Lowell Herbert Smith (October 8, 1892—November 4, 1945) was a pioneer American airman who piloted the first airplane to receive a complete mid-air refueling (along with Lt. John P. Richter) on June 27, 1923, and later set an endurance record of 37 hours on August 28, both in a De Havilland DH-4B. Smith also piloted the Douglas World Cruiser Chicago, which along with one other made the first aerial circumnavigation in 1924. Smith held 16 records for military aircraft in speed, endurance and distance. He was awarded the best achievement in flight Mackay Trophy twice.
Lowell Herbert Smith
|Born||October 8, 1892|
Santa Barbara, California
|Died||4 November 1945 (aged 53)|
|Place of burial|
|Allegiance||United States of America|
|Service/||United States Army Air Service|
United States Army Air Corps
|Years of service||1917–1945|
World War II
|Awards||Distinguished Flying Cross|
Distinguished Service Medal
Smith was born October 8, 1892 in Santa Barbara, California to the Rev. Jasper G Smith, the second of four children. The family subsequently moved to North Yakima and Spokane in Washington, then to San Fernando, California, as his father sought as a mechanical and electrical engineer. Smith received his high school education in San Fernando and went on to college but left his studies to work in a pumping plant in the Mojave Desert and then as a mechanic in an automobile repair shop.:22 He learnt to fly after finding work in mines south of Battle Mountain, Nevada.
Smith then decided to join Pancho Villa's revolutionary army in Mexico were he became engineering officer of its tiny three-aircraft air service and he subsequently flew reconnaissance for a time in 1915 before all three aircraft were lost.:23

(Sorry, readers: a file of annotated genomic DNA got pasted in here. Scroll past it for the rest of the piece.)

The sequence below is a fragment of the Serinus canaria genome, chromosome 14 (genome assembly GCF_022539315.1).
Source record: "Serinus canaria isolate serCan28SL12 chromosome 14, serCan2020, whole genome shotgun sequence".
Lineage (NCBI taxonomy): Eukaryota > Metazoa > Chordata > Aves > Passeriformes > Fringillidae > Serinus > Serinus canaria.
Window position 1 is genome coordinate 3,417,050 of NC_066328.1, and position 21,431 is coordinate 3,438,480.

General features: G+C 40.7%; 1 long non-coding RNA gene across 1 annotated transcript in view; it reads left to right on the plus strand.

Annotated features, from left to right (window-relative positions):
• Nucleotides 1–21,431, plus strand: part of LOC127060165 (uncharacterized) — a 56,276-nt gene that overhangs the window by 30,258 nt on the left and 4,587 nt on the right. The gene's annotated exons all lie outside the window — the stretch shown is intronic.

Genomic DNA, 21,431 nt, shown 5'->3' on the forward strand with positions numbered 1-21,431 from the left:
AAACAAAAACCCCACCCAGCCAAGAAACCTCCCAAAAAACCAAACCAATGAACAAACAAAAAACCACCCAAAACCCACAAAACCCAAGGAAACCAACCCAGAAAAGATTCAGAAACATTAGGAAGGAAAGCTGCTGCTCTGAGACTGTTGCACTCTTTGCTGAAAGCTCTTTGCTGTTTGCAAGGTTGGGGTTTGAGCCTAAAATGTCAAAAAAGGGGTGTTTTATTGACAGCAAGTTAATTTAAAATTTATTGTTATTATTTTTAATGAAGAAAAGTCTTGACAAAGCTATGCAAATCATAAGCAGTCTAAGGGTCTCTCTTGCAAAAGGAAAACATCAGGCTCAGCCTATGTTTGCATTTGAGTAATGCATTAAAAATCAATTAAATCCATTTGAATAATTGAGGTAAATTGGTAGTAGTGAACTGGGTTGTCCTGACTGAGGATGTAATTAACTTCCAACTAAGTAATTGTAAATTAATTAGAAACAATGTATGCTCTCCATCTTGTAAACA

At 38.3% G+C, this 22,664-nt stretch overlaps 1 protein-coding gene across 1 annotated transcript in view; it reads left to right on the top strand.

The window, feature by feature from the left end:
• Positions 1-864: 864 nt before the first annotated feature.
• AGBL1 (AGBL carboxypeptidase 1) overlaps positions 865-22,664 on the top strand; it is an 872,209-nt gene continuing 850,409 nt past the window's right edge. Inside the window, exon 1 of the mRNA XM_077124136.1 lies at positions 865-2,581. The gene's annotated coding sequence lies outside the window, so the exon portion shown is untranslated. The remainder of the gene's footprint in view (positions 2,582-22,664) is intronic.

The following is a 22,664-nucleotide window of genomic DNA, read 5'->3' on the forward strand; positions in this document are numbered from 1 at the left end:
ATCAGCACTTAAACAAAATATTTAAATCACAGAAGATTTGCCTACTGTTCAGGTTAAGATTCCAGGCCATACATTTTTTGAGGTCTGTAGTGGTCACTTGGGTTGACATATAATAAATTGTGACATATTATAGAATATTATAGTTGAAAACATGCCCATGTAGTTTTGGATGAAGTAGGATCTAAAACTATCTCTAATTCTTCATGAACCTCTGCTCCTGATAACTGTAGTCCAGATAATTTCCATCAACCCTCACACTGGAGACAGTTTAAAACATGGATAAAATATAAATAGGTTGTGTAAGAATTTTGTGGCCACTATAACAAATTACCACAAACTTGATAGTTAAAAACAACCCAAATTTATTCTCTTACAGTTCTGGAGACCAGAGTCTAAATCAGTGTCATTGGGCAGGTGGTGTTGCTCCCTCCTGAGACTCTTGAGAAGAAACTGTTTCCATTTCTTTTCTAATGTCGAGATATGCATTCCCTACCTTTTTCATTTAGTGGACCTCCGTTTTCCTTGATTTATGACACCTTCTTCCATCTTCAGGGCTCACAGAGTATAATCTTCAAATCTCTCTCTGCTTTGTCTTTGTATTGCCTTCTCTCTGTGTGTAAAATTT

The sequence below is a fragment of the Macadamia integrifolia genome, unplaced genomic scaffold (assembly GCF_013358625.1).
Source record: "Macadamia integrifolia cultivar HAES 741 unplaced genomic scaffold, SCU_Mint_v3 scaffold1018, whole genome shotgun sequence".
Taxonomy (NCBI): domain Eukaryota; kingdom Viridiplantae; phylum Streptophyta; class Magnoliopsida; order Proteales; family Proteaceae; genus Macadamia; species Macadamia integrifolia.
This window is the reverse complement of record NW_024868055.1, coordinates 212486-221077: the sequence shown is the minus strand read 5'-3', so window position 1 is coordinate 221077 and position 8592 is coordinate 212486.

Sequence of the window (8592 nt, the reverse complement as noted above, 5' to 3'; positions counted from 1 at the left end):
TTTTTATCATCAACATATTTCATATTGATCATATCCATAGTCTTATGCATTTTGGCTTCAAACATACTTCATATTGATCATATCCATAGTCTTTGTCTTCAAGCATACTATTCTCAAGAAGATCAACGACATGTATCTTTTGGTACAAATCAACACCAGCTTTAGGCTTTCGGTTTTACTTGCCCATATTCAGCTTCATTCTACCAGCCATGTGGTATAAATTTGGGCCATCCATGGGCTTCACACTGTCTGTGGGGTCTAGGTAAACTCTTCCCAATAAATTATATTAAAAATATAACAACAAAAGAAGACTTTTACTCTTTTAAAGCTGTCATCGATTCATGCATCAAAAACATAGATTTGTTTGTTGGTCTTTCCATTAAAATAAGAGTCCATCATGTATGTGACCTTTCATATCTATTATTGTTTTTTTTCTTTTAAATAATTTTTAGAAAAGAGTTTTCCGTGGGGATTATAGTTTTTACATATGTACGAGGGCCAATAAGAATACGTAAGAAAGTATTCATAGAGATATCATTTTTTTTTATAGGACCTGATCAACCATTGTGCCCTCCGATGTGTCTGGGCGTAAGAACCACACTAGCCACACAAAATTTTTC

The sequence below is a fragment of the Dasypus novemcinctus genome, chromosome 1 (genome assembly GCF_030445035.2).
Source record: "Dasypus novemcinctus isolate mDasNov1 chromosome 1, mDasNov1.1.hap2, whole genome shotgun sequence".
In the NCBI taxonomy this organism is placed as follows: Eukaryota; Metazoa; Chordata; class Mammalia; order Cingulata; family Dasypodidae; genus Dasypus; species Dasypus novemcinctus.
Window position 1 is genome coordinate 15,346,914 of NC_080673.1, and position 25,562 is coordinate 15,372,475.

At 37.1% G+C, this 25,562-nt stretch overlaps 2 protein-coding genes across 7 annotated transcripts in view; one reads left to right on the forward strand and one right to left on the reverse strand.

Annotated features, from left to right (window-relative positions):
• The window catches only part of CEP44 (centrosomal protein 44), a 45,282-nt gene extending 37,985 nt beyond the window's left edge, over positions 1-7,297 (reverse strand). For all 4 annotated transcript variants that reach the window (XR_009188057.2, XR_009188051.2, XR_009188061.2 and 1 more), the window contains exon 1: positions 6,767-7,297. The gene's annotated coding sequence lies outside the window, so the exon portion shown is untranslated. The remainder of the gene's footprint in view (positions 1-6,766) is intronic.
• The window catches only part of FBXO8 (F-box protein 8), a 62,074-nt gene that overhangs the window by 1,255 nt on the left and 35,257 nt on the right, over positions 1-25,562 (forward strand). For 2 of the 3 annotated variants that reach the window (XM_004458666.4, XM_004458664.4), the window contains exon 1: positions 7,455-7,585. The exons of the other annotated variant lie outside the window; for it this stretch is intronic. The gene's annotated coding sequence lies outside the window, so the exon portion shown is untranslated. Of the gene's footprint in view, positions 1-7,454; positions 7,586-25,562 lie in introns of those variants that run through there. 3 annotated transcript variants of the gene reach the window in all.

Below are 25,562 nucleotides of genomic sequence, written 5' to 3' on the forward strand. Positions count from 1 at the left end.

Back at Battle Mountain in 1917, the entry of the United States into the First World War inspired Smith's joining the Air Service in San Francisco. He took a course in aeronautics at the University of California and he was posted to Rockwell Field, near San Diego, and then Kelly Field, Texas, as a flying instructor. He did not see active service in the war. After a period as Engineering Officer at Rockwell Field after the war, he was given command of the 20 aircraft 91st Squadron, flying fire patrols along the Pacific Northwest, where he served for four years.:23
In 1919, he found himself able to participate in the Trans-Continental Speed, Reliability and Endurance Contest.:24 However, on the evening of October 15 his aircraft was destroyed by fire when lanterns being used by mechanics ignited a wing. Smith received permission to continue the race if he could find a replacement aircraft. Prospects seemed dim until Major Carl Andrew Spaatz arrived on October 17. It took only a little pleading before Spaatz agreed to turn over his plane to Smith. Going on to conquer wind and weather, Smith became the first person to fly from San Francisco to Chicago:24 and the first West Coast flier to complete the round trip, on October 21.
In June 1923, Smith and Lt. Paul Richter performed the first ever mid-air refuelling, between a pair of De Havilland Airco DH.4Bs. During the flight, he broke 16 world records for flight distance, speed and duration, remaining airborne for 37 hours 15 minutes.:25 By the time of the round the world flight, Smith had accumulated over 2,000 hours' flying time.:26
In 1924, Smith then a lieutenant, was made flight commander of the mission to be the first to fly around the world. Another flyer began leading the flight from Seattle, but crashed his plane in Alaska, therefore, Smith took over leadership of the expedition. During the stopover in Thailand he developed dysentery from which he did not recover until the expeditionary flight was completed.
In 1936, Smith was promoted to major and appointed to the War Department Board for standardizing airplane design and procurement procedures. He was promoted to colonel in March 1941. Under his guidance from February 1942 to March 1943, Davis-Monthan became the top training base for B-17 and B-24 crews during World War II.
In March 1945, Smith was in charge of anti-submarine patrols off of South American coasts.